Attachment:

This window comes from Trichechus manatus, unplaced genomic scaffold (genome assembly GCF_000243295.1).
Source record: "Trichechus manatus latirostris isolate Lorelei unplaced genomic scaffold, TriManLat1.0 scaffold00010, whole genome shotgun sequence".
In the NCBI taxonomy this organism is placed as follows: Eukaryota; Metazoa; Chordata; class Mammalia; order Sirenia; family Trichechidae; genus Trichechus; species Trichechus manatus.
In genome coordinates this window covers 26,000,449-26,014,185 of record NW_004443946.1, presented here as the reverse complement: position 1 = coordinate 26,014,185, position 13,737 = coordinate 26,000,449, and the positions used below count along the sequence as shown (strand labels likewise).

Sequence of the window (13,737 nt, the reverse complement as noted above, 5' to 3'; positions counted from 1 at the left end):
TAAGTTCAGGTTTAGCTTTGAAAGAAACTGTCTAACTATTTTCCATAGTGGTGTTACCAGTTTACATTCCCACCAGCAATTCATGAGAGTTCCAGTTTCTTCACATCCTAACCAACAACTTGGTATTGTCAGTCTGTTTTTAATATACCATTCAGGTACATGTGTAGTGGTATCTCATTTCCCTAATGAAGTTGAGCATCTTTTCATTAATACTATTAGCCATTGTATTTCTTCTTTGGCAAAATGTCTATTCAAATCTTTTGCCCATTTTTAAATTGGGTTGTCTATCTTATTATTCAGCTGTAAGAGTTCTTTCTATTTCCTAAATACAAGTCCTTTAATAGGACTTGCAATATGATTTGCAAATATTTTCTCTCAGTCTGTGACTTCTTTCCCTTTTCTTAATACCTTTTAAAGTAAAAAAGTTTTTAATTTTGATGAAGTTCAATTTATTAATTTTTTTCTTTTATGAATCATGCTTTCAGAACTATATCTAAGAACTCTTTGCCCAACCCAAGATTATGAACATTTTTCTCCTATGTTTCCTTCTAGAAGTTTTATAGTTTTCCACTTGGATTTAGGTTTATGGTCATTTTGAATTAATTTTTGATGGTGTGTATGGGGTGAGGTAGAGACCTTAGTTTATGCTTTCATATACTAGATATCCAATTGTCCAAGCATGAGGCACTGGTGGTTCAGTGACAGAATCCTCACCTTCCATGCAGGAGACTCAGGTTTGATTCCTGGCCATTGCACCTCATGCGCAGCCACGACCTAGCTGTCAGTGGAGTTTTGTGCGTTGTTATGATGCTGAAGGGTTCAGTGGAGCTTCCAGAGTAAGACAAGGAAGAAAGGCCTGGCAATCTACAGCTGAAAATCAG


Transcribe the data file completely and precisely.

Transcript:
This window comes from Trichechus manatus, unplaced genomic scaffold (genome assembly GCF_000243295.1).
Source record: "Trichechus manatus latirostris isolate Lorelei unplaced genomic scaffold, TriManLat1.0 scaffold00010, whole genome shotgun sequence".
In the NCBI taxonomy this organism is placed as follows: Eukaryota; Metazoa; Chordata; class Mammalia; order Sirenia; family Trichechidae; genus Trichechus; species Trichechus manatus.
In genome coordinates this window covers 26,000,449-26,014,185 of record NW_004443946.1, presented here as the reverse complement: position 1 = coordinate 26,014,185, position 13,737 = coordinate 26,000,449, and the positions used below count along the sequence as shown (strand labels likewise).

Sequence of the window (13,737 nt, the reverse complement as noted above, 5' to 3'; positions counted from 1 at the left end):
TAAGTTCAGGTTTAGCTTTGAAAGAAACTGTCTAACTATTTTCCATAGTGGTGTTACCAGTTTACATTCCCACCAGCAATTCATGAGAGTTCCAGTTTCTTCACATCCTAACCAACAACTTGGTATTGTCAGTCTGTTTTTAATATACCATTCAGGTACATGTGTAGTGGTATCTCATTTCCCTAATGAAGTTGAGCATCTTTTCATTAATACTATTAGCCATTGTATTTCTTCTTTGGCAAAATGTCTATTCAAATCTTTTGCCCATTTTTAAATTGGGTTGTCTATCTTATTATTCAGCTGTAAGAGTTCTTTCTATTTCCTAAATACAAGTCCTTTAATAGGACTTGCAATATGATTTGCAAATATTTTCTCTCAGTCTGTGACTTCTTTCCCTTTTCTTAATACCTTTTAAAGTAAAAAAGTTTTTAATTTTGATGAAGTTCAATTTATTAATTTTTTTCTTTTATGAATCATGCTTTCAGAACTATATCTAAGAACTCTTTGCCCAACCCAAGATTATGAACATTTTTCTCCTATGTTTCCTTCTAGAAGTTTTATAGTTTTCCACTTGGATTTAGGTTTATGGTCATTTTGAATTAATTTTTGATGGTGTGTATGGGGTGAGGTAGAGACCTTAGTTTATGCTTTCATATACTAGATATCCAATTGTCCAAGCATGAGGCACTGGTGGTTCAGTGACAGAATCCTCACCTTCCATGCAGGAGACTCAGGTTTGATTCCTGGCCATTGCACCTCATGCGCAGCCACGACCTAGCTGTCAGTGGAGTTTTGTGCGTTGTTATGATGCTGAAGGGTTCAGTGGAGCTTCCAGAGTAAGACAAGGAAGAAAGGCCTGGCAATCTACAGCTGAAAATCAG